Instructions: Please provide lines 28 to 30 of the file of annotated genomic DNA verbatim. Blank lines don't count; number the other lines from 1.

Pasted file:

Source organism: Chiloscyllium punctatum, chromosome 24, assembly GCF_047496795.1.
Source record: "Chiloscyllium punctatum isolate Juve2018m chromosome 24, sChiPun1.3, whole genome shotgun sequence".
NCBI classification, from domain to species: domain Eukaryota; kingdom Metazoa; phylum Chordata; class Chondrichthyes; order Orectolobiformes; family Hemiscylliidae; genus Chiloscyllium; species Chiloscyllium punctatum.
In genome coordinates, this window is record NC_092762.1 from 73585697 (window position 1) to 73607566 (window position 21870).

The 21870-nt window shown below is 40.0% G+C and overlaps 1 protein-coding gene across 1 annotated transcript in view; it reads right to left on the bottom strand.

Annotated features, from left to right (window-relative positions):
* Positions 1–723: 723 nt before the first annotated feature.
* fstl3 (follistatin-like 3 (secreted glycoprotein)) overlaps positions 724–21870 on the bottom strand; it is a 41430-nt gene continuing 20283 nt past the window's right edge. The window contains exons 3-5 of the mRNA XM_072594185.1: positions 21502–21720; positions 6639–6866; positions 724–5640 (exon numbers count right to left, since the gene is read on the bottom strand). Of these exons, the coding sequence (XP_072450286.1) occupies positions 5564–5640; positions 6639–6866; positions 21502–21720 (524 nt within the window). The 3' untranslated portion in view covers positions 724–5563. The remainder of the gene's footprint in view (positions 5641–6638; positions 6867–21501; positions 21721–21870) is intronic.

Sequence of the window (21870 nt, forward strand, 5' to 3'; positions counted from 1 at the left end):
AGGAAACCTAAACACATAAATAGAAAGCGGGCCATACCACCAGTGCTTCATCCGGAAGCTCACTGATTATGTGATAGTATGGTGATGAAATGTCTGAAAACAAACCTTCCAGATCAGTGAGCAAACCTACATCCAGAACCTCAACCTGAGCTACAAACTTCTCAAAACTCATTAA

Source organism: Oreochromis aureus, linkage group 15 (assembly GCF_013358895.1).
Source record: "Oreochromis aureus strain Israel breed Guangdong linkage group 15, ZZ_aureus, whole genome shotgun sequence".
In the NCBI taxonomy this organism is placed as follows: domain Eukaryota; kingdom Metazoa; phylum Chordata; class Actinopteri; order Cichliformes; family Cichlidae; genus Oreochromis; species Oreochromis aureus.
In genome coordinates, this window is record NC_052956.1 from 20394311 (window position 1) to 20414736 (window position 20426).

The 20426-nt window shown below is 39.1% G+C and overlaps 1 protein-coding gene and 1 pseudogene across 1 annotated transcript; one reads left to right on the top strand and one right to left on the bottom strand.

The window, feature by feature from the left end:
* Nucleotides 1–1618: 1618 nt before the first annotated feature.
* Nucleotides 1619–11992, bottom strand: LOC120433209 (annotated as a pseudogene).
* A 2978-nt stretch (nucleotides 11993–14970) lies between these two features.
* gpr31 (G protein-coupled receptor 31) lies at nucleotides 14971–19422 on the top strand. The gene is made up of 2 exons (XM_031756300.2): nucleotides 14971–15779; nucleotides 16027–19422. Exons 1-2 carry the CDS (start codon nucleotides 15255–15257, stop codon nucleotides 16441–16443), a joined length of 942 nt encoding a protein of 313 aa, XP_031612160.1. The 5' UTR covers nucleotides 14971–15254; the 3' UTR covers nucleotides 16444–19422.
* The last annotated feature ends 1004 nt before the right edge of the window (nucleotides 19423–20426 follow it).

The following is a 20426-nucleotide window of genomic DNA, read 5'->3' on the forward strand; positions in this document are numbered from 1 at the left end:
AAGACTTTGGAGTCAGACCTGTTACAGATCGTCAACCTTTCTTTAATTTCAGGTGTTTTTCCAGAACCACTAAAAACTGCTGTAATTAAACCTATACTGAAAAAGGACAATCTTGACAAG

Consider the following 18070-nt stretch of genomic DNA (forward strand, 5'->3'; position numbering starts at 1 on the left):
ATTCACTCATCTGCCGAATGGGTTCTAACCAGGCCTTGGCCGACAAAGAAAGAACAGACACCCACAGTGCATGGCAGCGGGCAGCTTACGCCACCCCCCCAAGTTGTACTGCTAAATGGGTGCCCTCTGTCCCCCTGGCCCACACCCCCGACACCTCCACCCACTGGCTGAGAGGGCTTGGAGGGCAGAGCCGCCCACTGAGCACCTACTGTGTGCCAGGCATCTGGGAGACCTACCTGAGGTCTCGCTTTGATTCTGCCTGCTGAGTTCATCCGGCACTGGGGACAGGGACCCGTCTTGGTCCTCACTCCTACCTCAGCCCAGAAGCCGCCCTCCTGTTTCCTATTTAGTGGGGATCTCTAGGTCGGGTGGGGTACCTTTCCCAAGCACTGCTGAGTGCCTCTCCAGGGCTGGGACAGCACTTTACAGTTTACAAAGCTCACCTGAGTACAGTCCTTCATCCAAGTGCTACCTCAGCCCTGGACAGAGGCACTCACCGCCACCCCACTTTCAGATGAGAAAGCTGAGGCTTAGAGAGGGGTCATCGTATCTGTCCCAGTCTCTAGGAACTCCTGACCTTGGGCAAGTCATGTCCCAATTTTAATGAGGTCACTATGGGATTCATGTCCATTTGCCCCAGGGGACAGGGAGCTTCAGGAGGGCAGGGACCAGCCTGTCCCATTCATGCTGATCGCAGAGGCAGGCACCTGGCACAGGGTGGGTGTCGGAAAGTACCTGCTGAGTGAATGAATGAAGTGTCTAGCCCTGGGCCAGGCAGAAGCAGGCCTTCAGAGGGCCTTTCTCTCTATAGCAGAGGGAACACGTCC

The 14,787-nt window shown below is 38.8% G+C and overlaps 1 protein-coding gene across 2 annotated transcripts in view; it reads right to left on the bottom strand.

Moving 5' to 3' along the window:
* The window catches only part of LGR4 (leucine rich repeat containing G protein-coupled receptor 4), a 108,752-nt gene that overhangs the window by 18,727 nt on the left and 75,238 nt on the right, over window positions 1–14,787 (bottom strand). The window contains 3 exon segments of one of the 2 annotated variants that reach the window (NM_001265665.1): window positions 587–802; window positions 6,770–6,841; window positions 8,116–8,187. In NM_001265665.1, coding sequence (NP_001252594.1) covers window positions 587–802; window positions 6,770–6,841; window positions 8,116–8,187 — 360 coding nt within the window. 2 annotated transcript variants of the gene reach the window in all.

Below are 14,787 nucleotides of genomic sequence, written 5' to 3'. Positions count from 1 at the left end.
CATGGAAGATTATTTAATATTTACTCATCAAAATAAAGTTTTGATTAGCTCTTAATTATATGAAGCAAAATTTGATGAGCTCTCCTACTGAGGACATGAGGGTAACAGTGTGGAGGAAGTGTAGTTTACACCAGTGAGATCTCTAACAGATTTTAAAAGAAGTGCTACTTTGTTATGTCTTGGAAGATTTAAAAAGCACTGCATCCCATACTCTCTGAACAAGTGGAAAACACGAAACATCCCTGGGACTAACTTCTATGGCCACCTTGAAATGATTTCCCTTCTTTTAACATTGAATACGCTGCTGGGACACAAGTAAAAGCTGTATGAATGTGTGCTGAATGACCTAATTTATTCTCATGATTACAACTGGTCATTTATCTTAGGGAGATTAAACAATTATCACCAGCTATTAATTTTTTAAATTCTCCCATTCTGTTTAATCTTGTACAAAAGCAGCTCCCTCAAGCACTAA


* The window catches only part of LGR4 (leucine rich repeat containing G protein-coupled receptor 4), a 108,752-nt gene that overhangs the window by 18,727 nt on the left and 75,238 nt on the right, over window positions 1–14,787 (bottom strand). The window contains 3 exon segments of one of the 2 annotated variants that reach the window (NM_001265665.1): window positions 587–802; window positions 6,770–6,841; window positions 8,116–8,187. In NM_001265665.1, coding sequence (NP_001252594.1) covers window positions 587–802; window positions 6,770–6,841; window positions 8,116–8,187 — 360 coding nt within the window. 2 annotated transcript variants of the gene reach the window in all.

Below are 14,787 nucleotides of genomic sequence, written 5' to 3'. Positions count from 1 at the left end.
CATGGAAGATTATTTAATATTTACTCATCAAAATAAAGTTTTGATTAGCTCTTAATTATATGAAGCAAAATTTGATGAGCTCTCCTACTGAGGACATGAGGGTAACAGTGTGGAGGAAGTGTAGTTTACACCAGTGAGATCTCTAACAGATTTTAAAAGAAGTGCTACTTTGTTATGTCTTGGAAGATTTAAAAAGCACTGCATCCCATACTCTCTGAACAAGTGGAAAACACGAAACATCCCTGGGACTAACTTCTATGGCCACCTTGAAATGATTTCCCTTCTTTTAACATTGAATACGCTGCTGGGACACAAGTAAAAGCTGTATGAATGTGTGCTGAATGACCTAATTTATTCTCATGATTACAACTGGTCATTTATCTTAGGGAGATTAAACAATTATCACCAGCTATTAATTTTTTAAATTCTCCCATTCTGTTTAATCTTGTACAAAAGCAGCTCCCTCAAGCACTAA